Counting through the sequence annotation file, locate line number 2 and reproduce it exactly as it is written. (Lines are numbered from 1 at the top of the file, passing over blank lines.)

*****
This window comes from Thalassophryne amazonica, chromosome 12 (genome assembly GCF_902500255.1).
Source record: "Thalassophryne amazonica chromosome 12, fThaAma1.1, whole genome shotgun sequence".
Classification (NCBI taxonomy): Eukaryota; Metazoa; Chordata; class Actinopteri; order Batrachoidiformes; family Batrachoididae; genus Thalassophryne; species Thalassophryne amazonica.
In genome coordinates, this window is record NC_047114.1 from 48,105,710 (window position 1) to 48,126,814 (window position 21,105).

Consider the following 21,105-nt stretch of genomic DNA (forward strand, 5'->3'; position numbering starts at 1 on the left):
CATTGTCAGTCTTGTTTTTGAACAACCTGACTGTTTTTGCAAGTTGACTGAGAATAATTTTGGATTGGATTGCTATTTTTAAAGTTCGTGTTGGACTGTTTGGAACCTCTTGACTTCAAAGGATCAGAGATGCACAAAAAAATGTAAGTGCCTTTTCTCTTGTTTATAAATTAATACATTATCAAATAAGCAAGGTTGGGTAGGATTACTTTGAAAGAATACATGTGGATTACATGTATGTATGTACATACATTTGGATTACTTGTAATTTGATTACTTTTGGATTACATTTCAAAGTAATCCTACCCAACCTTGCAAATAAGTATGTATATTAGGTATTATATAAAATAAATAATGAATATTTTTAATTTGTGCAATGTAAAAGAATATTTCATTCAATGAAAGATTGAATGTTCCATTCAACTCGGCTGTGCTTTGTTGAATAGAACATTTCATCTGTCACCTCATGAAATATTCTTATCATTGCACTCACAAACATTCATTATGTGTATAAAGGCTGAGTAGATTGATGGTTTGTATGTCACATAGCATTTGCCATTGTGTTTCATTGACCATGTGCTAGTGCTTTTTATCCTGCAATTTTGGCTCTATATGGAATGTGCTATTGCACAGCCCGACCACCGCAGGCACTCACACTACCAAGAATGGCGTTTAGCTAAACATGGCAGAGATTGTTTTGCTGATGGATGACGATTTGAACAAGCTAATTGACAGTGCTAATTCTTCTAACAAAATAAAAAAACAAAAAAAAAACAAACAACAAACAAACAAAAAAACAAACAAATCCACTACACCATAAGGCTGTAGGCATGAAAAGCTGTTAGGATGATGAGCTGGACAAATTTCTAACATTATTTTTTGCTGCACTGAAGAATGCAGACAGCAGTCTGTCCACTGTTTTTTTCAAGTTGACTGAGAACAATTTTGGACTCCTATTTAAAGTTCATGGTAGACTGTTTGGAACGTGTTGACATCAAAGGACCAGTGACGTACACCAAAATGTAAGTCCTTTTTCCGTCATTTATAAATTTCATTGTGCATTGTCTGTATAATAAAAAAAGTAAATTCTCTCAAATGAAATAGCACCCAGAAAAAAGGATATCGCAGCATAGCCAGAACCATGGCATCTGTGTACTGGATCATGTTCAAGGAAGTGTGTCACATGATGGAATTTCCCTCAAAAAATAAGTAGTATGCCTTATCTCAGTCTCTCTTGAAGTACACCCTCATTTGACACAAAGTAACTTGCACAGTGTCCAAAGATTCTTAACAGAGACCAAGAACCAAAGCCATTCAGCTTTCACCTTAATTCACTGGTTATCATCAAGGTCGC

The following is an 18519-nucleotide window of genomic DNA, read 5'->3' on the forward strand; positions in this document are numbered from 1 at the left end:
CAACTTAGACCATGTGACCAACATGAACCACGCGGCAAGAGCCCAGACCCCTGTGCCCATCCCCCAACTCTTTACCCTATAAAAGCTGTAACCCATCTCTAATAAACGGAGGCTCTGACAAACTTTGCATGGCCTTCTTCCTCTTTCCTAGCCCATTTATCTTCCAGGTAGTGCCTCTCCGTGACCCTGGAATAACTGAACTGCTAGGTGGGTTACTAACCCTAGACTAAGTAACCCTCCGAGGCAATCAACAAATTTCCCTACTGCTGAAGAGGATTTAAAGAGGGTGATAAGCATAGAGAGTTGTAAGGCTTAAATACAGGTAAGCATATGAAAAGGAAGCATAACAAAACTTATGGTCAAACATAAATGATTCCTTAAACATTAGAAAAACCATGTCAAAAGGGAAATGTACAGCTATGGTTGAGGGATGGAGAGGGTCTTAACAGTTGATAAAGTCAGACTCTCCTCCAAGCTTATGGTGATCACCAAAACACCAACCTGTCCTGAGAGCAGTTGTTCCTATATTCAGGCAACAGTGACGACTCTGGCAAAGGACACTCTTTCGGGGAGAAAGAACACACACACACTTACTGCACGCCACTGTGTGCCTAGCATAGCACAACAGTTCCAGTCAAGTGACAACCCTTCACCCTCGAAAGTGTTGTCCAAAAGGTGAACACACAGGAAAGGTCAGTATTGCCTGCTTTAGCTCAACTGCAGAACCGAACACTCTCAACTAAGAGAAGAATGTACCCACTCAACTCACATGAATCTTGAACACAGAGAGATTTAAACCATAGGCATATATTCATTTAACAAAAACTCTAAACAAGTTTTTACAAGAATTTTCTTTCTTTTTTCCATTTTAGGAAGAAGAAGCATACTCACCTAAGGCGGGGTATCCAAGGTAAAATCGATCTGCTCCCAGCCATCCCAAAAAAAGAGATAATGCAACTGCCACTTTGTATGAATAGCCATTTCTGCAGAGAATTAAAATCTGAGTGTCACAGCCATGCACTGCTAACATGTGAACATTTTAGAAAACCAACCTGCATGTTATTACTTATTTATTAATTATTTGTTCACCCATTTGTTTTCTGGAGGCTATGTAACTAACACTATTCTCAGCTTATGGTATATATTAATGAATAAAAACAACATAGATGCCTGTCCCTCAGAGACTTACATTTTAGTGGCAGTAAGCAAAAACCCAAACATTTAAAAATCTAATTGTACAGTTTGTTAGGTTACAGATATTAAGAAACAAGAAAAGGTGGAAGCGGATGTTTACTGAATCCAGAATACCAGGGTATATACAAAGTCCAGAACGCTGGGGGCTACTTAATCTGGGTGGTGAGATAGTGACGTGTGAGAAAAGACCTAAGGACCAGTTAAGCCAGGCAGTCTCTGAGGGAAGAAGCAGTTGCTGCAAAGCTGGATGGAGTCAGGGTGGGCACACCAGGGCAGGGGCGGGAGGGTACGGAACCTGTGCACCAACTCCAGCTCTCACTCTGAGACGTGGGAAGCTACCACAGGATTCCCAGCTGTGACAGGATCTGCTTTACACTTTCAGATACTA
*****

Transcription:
Source record: "Thalassophryne amazonica chromosome 12, fThaAma1.1, whole genome shotgun sequence".